Dear Annie:We have two daughters, ages 30 and 32. They are both educated professionals. While they are completely self-sufficient financially (no debt because we paid for their higher education), we are still their "go-to" for emotional support. They are active socially with friends, colleagues and acquaintances, but neither daughter seems interested in dating. We are continually told by others that they are still "young" and that, these days, young people don't get married until their mid-30s. We get that, but if there is no interest in dating now, how is marriage going to happen in the next five years?
How can we let this go? We've been happily married for 34 years and wish for that kind of love, companionship and support for our girls. -- Parents of Perpetually Single Daughters
Dear Parents of Perpetually Single Daughters:They're not broken, so stop trying to fix them up. You said it yourself that they are self-sufficient, have active social lives and value their relationships with you. There are plenty of parents reading this with envy.
It's possible your girls will partner off in the next few years; it's true that people are settling down later and later. But it's also possible that they'll never marry -- and that is OK. Just because something has brought you fulfillment and joy doesn't mean it's the right fit for your children. Try always to bring your focus back to your gratitude that they are happy and healthy.
Dear Annie: In yesterday's paper, you responded to a person who has been seven years sober and felt in a rut. I can understand. I have 28 years sober myself. Whenever I feel bad, I read this page in "The Big Book." This is the 3rd edition and page 449. It has helped me through many a day. It reads: "Acceptance is the answer to all my problems today. When I am disturbed, it is because I find some person, place, thing, or situation -- some fact of my life -- unacceptable to me, and I can find no serenity until I accept that person, place, thing, or situation as being exactly the way it is supposed to be at this moment. Nothing, absolutely nothing, happens in God's world by mistake." Thank you for all your help. -- A friend of Bill W's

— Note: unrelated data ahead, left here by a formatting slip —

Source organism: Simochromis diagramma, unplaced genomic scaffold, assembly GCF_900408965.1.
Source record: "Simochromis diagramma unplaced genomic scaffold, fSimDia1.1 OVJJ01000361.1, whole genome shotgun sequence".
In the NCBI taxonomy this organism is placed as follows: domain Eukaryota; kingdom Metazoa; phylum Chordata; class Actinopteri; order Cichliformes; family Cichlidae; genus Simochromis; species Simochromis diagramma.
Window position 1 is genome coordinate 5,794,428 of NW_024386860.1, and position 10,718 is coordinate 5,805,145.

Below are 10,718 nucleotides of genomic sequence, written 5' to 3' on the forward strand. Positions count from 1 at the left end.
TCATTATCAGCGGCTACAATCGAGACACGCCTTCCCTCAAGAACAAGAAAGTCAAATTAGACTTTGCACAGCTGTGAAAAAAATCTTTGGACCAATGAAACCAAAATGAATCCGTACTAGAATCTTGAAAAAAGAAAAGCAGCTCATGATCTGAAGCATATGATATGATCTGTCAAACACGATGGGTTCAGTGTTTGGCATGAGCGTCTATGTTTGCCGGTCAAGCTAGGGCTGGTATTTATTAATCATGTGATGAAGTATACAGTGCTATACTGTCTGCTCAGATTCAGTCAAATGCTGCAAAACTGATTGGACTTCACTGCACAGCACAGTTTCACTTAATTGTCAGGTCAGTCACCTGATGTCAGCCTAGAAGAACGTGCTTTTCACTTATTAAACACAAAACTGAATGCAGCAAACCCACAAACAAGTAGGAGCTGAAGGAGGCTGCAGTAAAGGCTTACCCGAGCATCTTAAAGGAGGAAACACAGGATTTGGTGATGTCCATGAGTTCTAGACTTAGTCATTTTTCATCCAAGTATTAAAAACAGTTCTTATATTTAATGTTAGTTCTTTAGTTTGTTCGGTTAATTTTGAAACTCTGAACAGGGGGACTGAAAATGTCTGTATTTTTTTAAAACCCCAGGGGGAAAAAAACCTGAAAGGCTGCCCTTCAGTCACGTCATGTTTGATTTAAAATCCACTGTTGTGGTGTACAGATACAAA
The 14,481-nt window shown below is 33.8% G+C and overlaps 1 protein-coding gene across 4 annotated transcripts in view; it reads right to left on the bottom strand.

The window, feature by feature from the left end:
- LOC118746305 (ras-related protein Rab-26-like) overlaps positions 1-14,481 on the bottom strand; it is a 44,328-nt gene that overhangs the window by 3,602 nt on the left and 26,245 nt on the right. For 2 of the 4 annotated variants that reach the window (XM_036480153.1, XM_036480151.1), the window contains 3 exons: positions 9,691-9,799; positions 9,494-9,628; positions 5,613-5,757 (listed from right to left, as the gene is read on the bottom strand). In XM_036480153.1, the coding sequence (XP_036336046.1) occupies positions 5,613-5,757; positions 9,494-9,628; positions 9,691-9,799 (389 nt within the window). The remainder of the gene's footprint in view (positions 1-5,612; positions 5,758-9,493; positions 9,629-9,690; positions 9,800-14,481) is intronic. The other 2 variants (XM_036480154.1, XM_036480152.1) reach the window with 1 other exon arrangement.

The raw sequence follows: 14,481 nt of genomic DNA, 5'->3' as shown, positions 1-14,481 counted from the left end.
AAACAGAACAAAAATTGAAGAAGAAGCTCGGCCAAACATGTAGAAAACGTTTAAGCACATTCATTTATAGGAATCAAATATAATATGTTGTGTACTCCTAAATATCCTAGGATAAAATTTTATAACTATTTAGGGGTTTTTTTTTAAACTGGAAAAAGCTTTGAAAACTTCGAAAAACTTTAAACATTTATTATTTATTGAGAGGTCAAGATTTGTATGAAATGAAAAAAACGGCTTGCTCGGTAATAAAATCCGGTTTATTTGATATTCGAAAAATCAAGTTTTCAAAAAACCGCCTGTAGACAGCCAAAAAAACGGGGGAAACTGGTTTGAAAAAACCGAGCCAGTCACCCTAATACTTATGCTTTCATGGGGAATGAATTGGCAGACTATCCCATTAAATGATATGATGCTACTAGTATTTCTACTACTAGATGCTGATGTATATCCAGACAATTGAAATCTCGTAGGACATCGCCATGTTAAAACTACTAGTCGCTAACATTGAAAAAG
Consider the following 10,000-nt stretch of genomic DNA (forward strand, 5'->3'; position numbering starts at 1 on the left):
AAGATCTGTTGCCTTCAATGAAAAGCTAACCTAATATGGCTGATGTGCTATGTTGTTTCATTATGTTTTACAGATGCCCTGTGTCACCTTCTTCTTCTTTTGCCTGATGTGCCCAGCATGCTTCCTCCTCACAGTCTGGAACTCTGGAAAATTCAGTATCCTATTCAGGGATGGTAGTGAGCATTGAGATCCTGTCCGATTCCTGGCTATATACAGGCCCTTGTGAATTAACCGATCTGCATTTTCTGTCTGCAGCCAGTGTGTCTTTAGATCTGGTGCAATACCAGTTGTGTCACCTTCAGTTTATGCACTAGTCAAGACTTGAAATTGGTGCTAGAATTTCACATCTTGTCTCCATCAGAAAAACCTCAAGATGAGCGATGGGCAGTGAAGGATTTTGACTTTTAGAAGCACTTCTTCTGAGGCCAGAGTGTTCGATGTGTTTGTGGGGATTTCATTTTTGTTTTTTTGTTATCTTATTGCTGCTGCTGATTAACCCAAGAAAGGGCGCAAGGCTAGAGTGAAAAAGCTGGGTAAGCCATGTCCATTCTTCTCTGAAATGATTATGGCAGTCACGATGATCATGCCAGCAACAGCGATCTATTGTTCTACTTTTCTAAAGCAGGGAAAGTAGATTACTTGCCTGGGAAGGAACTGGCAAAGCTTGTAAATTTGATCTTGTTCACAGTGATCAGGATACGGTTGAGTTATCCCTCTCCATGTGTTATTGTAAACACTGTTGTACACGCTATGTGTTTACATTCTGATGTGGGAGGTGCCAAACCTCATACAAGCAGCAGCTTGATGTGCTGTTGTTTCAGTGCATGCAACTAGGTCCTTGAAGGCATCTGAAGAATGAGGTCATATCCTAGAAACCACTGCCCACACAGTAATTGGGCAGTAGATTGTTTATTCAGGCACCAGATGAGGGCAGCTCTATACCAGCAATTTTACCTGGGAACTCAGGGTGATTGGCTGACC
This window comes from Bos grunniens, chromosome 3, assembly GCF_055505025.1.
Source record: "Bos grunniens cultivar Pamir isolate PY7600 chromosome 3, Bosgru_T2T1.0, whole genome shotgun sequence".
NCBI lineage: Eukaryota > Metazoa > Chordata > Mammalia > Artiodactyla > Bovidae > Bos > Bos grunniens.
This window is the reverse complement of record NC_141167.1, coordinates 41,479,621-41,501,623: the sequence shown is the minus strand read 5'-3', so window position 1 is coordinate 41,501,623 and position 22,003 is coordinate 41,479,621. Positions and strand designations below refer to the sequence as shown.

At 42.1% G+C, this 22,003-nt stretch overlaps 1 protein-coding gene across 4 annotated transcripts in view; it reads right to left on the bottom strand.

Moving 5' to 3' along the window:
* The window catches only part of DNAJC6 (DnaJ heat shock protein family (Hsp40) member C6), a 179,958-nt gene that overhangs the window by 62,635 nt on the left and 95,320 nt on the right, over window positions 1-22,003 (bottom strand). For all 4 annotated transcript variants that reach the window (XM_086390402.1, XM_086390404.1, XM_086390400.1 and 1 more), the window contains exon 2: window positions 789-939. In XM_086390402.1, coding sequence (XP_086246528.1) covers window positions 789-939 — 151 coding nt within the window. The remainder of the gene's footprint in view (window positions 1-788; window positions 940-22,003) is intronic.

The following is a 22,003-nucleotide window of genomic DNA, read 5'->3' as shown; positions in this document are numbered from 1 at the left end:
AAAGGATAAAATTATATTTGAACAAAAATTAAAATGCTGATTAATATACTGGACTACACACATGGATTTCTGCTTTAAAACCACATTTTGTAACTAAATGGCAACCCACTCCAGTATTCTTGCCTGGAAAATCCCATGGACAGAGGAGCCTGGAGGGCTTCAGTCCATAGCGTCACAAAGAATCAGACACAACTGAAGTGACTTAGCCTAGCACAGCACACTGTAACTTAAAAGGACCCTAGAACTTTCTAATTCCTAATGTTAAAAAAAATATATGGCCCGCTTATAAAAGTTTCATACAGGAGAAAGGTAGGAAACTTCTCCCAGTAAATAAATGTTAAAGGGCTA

Dear Friend of Bill's: That is a rare pearl of wisdom -- one anyone can glean insights from. Thank you for presenting it here.
Dear Annie: In response to the recent letter from "Alienated Alice," the woman with intractable body odor (trimethylaminuria), I have a suggestion that may help. I used to work in a health food store, and we found out that taking chlorophyll supplements (copper chlorophyllin, 180 mg a day to start) is more effective and longer lasting than other methods of controlling this problem. Other chlorophyll supplements should be explored as well as vitamin B2. There are also chlorophyll mouth rinses to help control halitosis. I wish this poor lady the best of luck. -- Prom Queen
Dear Prom Queen: While I could no scientific studies to support the use of chlorophyll for trimethylaminuria, I did find some anecdotal posts on the internet from people who have had some success using this supplement. Before use, consult your doctor and see if this is something that could be beneficial.
Ask me aything: A Year of Advice From Dear Annie" is out now! Annie Lane's debut book -- featuring favorite columns on love, friendship, family and etiquette -- is available as a paperback and e-book. Visit www.creatorspublishing.com for more information. Send your questions for Annie Lane to mailto: firstname.lastname@example.org